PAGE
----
What is it that marks greatness? What factors into a decision that someone is the best? In sports, it’s relatively easy from year to year to determine who the best is based solely on who is left standing in a championship match. In the NFL, the best team is determined by the team who wins the Super Bowl. In golf, the best is generally regarded as the one who wins the most events. But, how do you gauge someone as the best by legacy? For example, how would you grade the best coaches in college sports? No single team has won every championship during their existence in any given sport. Many teams have had years of outstanding success followed by incredible failure, many have also had this the other way around. So, how is it that one can measure a college coach on greatness when there are so many different factors to consider? Well, as mentioned earlier, one can consider championships. As good a place to start as any, the number of championships a college coach holds is a telling marker of their greatness in their given sport.
Since the inception of the NCAA, no college coach has won more football championships than Alabama’s Paul William “Bear” Bryant. Once a player on the Alabama team, Bryant eventually went on to coach the Crimson Tide to six national titles between the years of 1961 and 1979. Before coaching Alabama to six national titles, Bryant also coached at the University of Maryland, University of Kentucky and Texas A&M University before returning to his alma mater where he ended his career in 1982. Bear Bryant retired with a career record of 323-85-17. His 323 career wins rank third all-time in NCAA football history.
The most wins is awarded to Joe Paterno, who claims 409 career wins – all with the Penn State Nittany Lions. In the span of coaching from 1966 to 2011, “JoePa” led Penn State to 37 collegiate Bowl appearances – the most in NCAA history – and won 18 of them (his Bowl record was 24-12-1 before NCAA sanctions took place). He also won 2 national championships with the Nittany Lions in 1982 and 1986. He also coached Penn State to five separate undefeated and untied seasons during his career. For his efforts and continued dedication to Penn State, Joe Paterno was also awarded a hefty paycheck of a shade over $1 million before his contract was terminated during the 2011 season.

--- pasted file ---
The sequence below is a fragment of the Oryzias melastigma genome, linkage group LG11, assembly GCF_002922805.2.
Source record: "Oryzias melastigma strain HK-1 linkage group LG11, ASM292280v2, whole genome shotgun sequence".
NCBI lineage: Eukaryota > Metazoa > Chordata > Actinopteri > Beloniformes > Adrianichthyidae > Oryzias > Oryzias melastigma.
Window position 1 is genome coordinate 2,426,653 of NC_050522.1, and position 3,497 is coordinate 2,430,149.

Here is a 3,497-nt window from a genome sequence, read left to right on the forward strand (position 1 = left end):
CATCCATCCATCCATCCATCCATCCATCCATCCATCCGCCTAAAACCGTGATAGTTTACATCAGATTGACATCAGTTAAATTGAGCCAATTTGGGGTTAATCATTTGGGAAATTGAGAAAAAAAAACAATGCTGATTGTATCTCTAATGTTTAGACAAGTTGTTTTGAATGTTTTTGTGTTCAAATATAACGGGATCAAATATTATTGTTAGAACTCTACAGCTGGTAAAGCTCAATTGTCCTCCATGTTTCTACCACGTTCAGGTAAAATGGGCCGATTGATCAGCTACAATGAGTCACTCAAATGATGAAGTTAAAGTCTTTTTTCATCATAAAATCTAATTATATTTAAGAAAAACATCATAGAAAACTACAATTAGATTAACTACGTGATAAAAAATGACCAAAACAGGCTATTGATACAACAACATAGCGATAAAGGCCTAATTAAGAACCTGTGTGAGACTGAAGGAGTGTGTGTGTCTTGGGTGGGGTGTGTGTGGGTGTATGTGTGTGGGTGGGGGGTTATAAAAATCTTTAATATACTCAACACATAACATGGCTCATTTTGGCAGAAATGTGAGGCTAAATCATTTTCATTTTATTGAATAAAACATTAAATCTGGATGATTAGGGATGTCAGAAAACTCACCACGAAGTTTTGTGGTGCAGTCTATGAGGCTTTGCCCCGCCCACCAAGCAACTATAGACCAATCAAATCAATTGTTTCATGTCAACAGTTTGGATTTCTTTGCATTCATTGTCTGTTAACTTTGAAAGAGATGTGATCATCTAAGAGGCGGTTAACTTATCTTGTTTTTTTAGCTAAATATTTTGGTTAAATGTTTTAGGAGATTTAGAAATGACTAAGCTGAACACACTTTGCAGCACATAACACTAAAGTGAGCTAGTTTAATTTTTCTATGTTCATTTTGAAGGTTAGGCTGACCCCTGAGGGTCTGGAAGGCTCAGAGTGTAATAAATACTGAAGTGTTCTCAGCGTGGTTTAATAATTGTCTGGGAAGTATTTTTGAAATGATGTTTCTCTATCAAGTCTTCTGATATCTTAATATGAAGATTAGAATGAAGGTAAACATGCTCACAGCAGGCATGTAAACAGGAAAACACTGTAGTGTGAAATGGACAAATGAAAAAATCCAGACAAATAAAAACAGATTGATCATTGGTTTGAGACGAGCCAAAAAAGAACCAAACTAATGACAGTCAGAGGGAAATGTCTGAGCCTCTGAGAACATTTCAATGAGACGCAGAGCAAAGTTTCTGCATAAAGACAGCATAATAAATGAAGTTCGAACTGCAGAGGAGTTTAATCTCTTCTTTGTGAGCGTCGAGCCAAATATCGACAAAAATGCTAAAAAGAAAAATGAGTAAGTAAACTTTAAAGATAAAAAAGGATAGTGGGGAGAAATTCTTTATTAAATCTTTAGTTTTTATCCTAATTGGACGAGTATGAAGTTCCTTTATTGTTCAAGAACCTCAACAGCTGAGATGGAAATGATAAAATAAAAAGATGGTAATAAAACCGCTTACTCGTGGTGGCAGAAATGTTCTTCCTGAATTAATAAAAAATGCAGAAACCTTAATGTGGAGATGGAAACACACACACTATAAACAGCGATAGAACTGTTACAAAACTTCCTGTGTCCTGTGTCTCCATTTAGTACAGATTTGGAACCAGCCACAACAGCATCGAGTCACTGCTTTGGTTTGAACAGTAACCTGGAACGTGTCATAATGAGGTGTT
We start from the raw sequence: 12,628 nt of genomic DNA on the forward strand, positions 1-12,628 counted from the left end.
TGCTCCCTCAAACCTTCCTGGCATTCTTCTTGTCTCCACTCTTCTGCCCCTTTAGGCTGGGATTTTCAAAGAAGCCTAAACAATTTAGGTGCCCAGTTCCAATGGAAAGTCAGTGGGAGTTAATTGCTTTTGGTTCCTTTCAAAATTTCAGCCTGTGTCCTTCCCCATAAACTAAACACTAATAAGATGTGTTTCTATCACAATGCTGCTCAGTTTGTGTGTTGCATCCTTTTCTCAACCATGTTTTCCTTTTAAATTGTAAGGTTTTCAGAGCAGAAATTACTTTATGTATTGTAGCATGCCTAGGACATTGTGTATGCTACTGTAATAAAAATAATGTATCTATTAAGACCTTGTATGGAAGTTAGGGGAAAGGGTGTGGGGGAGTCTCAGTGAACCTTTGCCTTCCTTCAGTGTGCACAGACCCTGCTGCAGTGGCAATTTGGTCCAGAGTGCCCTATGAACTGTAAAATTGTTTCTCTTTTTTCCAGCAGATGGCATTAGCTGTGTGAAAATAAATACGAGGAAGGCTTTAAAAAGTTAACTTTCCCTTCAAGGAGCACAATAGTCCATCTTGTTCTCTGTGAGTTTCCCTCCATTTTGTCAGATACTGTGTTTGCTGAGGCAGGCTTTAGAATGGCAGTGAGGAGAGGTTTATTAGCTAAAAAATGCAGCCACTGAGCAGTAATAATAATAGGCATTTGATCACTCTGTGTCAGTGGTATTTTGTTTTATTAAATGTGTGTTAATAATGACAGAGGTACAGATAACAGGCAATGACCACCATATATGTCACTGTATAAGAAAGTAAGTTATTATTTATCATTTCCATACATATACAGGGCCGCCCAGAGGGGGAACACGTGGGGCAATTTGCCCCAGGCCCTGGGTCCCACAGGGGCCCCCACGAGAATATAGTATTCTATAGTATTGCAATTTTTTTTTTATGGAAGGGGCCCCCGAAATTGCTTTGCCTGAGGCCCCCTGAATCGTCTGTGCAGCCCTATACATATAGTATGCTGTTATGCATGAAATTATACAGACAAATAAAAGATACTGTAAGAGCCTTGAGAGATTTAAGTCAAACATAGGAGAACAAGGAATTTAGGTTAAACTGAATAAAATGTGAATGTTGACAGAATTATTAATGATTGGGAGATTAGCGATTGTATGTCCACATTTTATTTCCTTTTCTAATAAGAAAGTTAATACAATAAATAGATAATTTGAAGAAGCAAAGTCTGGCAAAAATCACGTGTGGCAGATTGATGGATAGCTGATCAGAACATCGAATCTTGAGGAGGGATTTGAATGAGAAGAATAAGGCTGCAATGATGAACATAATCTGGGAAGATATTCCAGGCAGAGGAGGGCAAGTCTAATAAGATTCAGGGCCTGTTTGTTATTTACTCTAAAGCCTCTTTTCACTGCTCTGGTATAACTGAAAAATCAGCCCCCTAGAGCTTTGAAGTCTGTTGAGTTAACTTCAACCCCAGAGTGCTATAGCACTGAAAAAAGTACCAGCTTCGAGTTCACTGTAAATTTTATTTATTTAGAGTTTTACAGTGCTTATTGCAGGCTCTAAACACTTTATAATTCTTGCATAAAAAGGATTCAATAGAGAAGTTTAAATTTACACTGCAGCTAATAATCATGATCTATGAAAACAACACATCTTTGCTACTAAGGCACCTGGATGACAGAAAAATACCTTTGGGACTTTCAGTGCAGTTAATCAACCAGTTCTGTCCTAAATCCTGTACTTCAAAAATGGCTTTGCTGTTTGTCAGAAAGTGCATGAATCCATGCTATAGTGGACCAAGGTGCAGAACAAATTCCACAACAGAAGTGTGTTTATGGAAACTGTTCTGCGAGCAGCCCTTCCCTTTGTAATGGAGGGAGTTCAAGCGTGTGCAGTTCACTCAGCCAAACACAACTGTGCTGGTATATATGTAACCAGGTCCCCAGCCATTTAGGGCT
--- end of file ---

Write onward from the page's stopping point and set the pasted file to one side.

As impressive a resume as that may be, especially with 409 wins in 45 seasons, there are several head basketball coaches who make that number look rather paltry. And the most impressive is likely a name you have not heard before: Harry Statham. There are Division I greats such as Mike Krzyzewski, Bob Knight, Pat Summitt, and Jim Boeheim, and the argument could be made that their involvement in Division I outweighs the accomplishments of Harry Statham, the head coach of McKendree University, a Division II private liberal arts college in Lebanon, Illinois. While the previously mentioned coaches all sport 900+ wins and various points of national championship contention, Statham is the only active college coach (having coached now for 50 seasons) to garner over 1,100 career wins. And just the same as Joe Paterno at Penn State, Statham has earned all of his wins with McKendree, posting an impressive .691 winning percentage with a career record of 1,110-497 with the Bearcats.
All things considered, it is difficult to pin down greatness to one category. While these are a few of the more prominent names in collegiate sports, there are a number of others to whom we could give heavy consideration. Greatness isn’t built solely by championships, or by an overall career record, or even by the amount of money a coach has earned. But, considering the metrics we have to work with, they are certainly a good start for picking a few standouts.
There are several metrics by which one can measure greatness. In the case of collegiate sports, there are probably too many to consider. Between the variety of sports that each university offers and the storied dynasties associated with each and every collegiate sport, narrowing down all of the colleges to a handful that are the most well-known for their collegiate sports programs may prove to be a daunting task. But while the schools themselves and the factors surrounding them are numerous, there are several standouts even among a nation’s worth of schools to choose from.